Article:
Proxy configuration for Cytoscape

In large companies, you often find that direct web access is blocked: you have to ask a proxy server to request web pages on your behalf (The proxy also does stuff like scanning for viruses and malware). As a consequence, all the software on your computer needs to be configured to be proxy-aware. This is usually done for you, but Bioinformaticians tend to use “non-standard” software that you’ll have to configure yourself.

If you are using Cytoscape 2.X or 3.0 behind a proxy, and you know your proxy settings, you may find the following useful.

Cytoscape has a “proxy server settings” dialog, as described in the manual. The problem is that it doesn’t work – it stores the proxy settings in a special way that only some bits of Cytoscape are aware of. It does not work for plug-ins (sorry, “apps”) that make use of off-the-shelf Java libraries.

Instead, go to your Cytoscape installation directory, and look for a file named Cytoscape.vmoptions. Enter the following lines at the top. Substitute the dummy host ( and port (8080) values for the appropriate values of your proxy.


This method works for Cytoscape internally as well as plug-ins and libraries, so you can just ignore the internal Proxy configuration dialog. I’ve tested this for Cytoscape 2.8.2 and 2.8.3, and it’s also relevant for Cytoscape 3.0. People from the Cytoscape mailinglist inform me that this will be changed in the upcoming Cytoscape 3.1.

I recommend putting the options at the top, because Cytoscape.vmoptions has a maximum of 9 options. Any more are quietly ignored.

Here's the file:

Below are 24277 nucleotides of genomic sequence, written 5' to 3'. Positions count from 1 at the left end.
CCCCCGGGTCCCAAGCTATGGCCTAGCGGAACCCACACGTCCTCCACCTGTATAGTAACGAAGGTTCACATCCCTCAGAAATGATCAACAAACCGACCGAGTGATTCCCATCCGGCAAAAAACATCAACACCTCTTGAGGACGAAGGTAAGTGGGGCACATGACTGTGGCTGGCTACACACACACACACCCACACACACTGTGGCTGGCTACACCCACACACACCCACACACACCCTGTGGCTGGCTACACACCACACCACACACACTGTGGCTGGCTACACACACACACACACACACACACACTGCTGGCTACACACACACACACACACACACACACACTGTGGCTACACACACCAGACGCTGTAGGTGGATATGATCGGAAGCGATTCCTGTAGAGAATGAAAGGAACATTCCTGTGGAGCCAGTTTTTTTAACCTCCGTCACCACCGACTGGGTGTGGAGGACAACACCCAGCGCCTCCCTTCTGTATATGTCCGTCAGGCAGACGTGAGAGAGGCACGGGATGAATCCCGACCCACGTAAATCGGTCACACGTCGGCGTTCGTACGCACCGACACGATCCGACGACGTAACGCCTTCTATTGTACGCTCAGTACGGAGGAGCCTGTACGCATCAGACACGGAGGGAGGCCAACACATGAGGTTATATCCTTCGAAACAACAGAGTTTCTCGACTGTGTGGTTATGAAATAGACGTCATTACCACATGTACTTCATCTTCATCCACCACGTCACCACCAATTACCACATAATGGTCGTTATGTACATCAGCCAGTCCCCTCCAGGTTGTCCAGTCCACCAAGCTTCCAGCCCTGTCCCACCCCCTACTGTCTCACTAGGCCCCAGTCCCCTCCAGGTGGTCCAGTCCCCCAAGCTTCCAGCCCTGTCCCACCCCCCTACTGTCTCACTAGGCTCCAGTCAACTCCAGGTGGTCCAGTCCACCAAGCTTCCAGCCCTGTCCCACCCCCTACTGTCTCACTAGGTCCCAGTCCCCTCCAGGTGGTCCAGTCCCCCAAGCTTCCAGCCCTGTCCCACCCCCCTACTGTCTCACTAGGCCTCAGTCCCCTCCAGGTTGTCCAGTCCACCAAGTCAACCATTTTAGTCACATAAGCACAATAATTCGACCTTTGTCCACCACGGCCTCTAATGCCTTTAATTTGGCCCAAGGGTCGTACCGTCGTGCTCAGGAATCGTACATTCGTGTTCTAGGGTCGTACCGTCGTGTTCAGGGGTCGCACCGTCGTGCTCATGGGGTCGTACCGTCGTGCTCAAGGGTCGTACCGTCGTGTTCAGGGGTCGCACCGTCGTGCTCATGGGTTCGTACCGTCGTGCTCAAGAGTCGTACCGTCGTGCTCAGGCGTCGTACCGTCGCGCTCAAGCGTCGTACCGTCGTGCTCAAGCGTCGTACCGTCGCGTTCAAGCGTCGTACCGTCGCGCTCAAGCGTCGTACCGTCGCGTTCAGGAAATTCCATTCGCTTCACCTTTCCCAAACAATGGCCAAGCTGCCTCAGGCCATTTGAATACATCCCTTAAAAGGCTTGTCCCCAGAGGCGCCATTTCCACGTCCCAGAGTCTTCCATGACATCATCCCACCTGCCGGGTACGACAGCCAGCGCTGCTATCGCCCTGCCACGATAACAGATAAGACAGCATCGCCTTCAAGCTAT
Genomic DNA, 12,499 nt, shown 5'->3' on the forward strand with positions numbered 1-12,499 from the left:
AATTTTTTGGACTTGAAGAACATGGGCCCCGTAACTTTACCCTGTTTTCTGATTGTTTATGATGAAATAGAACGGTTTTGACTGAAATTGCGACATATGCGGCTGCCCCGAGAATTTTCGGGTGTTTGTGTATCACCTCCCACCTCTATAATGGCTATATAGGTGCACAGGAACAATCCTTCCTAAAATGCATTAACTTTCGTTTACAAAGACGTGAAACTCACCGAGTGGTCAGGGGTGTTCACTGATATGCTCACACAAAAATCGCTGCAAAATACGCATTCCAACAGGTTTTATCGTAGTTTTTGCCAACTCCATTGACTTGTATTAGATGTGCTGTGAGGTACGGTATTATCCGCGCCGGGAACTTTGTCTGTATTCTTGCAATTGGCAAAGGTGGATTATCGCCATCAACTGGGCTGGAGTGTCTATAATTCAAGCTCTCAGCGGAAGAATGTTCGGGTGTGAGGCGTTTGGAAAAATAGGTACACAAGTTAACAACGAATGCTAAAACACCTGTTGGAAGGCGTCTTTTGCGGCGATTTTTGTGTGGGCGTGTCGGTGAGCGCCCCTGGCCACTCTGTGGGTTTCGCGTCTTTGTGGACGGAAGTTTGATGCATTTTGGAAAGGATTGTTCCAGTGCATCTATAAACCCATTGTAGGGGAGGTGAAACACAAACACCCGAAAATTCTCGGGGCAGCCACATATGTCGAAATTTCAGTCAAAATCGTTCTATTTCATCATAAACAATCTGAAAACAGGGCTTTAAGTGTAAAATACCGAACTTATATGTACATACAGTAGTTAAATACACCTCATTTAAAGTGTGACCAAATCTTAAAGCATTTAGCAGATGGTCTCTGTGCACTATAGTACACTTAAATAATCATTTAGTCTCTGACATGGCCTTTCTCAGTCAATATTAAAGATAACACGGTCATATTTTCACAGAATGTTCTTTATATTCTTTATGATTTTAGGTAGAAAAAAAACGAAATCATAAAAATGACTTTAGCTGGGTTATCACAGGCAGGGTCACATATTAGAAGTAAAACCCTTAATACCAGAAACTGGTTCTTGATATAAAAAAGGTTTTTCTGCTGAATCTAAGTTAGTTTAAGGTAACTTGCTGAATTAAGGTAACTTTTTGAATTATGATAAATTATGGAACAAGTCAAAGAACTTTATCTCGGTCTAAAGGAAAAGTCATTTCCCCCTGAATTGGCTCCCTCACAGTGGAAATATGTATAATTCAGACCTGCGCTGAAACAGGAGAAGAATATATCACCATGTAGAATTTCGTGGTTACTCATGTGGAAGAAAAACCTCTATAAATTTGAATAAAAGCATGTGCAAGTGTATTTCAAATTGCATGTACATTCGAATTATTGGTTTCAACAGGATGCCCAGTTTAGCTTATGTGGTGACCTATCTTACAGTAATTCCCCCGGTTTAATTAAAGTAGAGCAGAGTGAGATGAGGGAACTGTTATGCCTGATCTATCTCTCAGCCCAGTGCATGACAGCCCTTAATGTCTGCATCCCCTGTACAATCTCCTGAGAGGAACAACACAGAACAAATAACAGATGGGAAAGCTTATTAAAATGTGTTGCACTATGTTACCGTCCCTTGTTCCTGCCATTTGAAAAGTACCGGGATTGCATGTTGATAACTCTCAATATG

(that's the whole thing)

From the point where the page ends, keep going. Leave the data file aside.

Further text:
In case you want to delete some to make space, I’ll explain the meaning of the default Cytoscape.vmoptions. The first three options increase the memory available to Cytoscape, and are potentially useful to keep if you deal with large networks:


The next two deal with anti-aliasing for font rendering. That’s ancient stuff, I can’t remember the last time I saw a Java application without anti-aliased fonts. I think you can remove them safely, and in the worst case you’ll just get some ugly text.


Finally, a note for Java developers: if you are trying to debug proxy issues, use the following snippet of code just before you make a web request. Sometimes the values of system properties are not what you think they are – with this you can confirm them.

// print out proxy settings for debugging purposes
for (String key : new String[] { "proxySet", "http.proxyHost",
        "http.proxyPort", "https.proxyHost", "https.proxyPort" })
    System.out.printf ("%30s: %40s\n", key, System.getProperty(key));

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